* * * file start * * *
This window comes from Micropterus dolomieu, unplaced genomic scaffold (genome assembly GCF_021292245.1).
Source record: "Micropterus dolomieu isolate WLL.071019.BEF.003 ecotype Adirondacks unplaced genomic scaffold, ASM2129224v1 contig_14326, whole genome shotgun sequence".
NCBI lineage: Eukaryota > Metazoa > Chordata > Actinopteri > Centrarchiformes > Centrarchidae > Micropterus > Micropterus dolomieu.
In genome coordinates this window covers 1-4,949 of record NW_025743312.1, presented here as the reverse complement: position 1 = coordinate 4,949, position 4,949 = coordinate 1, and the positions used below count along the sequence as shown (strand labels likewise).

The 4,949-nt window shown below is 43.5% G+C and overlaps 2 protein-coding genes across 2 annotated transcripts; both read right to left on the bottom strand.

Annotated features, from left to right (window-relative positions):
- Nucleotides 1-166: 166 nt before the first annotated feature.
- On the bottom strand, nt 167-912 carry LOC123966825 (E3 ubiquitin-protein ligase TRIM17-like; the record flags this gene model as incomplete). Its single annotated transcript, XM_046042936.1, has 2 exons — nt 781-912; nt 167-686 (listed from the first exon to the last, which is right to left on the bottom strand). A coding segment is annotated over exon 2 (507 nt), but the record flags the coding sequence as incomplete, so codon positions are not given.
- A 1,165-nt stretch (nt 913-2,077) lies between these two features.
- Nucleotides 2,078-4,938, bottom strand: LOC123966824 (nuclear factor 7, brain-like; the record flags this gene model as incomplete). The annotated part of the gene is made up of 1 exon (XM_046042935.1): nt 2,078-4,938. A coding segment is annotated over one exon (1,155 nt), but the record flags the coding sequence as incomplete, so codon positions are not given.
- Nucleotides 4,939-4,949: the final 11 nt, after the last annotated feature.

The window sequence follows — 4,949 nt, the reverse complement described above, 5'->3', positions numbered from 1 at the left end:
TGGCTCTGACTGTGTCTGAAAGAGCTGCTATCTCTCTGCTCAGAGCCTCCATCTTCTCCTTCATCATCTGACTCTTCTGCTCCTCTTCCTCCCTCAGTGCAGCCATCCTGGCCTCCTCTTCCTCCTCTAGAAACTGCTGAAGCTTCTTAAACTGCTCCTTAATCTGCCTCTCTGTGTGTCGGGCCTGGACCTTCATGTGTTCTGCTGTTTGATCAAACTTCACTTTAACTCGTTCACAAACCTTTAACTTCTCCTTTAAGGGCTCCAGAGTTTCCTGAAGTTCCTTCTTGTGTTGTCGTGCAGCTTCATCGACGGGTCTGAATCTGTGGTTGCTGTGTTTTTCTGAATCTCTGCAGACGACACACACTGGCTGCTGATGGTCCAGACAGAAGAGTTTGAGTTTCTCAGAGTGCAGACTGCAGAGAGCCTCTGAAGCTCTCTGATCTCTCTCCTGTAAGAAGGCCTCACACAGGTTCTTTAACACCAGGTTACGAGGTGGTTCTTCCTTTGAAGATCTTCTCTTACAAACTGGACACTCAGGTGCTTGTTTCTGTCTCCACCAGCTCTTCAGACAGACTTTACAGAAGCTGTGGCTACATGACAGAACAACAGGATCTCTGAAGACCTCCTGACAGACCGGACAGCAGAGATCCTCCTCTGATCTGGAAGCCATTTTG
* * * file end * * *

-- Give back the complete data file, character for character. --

This window comes from Micropterus dolomieu, unplaced genomic scaffold (genome assembly GCF_021292245.1).
Source record: "Micropterus dolomieu isolate WLL.071019.BEF.003 ecotype Adirondacks unplaced genomic scaffold, ASM2129224v1 contig_14326, whole genome shotgun sequence".
NCBI lineage: Eukaryota > Metazoa > Chordata > Actinopteri > Centrarchiformes > Centrarchidae > Micropterus > Micropterus dolomieu.
In genome coordinates this window covers 1-4,949 of record NW_025743312.1, presented here as the reverse complement: position 1 = coordinate 4,949, position 4,949 = coordinate 1, and the positions used below count along the sequence as shown (strand labels likewise).

The 4,949-nt window shown below is 43.5% G+C and overlaps 2 protein-coding genes across 2 annotated transcripts; both read right to left on the bottom strand.

Annotated features, from left to right (window-relative positions):
- Nucleotides 1-166: 166 nt before the first annotated feature.
- On the bottom strand, nt 167-912 carry LOC123966825 (E3 ubiquitin-protein ligase TRIM17-like; the record flags this gene model as incomplete). Its single annotated transcript, XM_046042936.1, has 2 exons — nt 781-912; nt 167-686 (listed from the first exon to the last, which is right to left on the bottom strand). A coding segment is annotated over exon 2 (507 nt), but the record flags the coding sequence as incomplete, so codon positions are not given.
- A 1,165-nt stretch (nt 913-2,077) lies between these two features.
- Nucleotides 2,078-4,938, bottom strand: LOC123966824 (nuclear factor 7, brain-like; the record flags this gene model as incomplete). The annotated part of the gene is made up of 1 exon (XM_046042935.1): nt 2,078-4,938. A coding segment is annotated over one exon (1,155 nt), but the record flags the coding sequence as incomplete, so codon positions are not given.
- Nucleotides 4,939-4,949: the final 11 nt, after the last annotated feature.

The window sequence follows — 4,949 nt, the reverse complement described above, 5'->3', positions numbered from 1 at the left end:
TGGCTCTGACTGTGTCTGAAAGAGCTGCTATCTCTCTGCTCAGAGCCTCCATCTTCTCCTTCATCATCTGACTCTTCTGCTCCTCTTCCTCCCTCAGTGCAGCCATCCTGGCCTCCTCTTCCTCCTCTAGAAACTGCTGAAGCTTCTTAAACTGCTCCTTAATCTGCCTCTCTGTGTGTCGGGCCTGGACCTTCATGTGTTCTGCTGTTTGATCAAACTTCACTTTAACTCGTTCACAAACCTTTAACTTCTCCTTTAAGGGCTCCAGAGTTTCCTGAAGTTCCTTCTTGTGTTGTCGTGCAGCTTCATCGACGGGTCTGAATCTGTGGTTGCTGTGTTTTTCTGAATCTCTGCAGACGACACACACTGGCTGCTGATGGTCCAGACAGAAGAGTTTGAGTTTCTCAGAGTGCAGACTGCAGAGAGCCTCTGAAGCTCTCTGATCTCTCTCCTGTAAGAAGGCCTCACACAGGTTCTTTAACACCAGGTTACGAGGTGGTTCTTCCTTTGAAGATCTTCTCTTACAAACTGGACACTCAGGTGCTTGTTTCTGTCTCCACCAGCTCTTCAGACAGACTTTACAGAAGCTGTGGCTACATGACAGAACAACAGGATCTCTGAAGACCTCCTGACAGACCGGACAGCAGAGATCCTCCTCTGATCTGGAAGCCATTTTG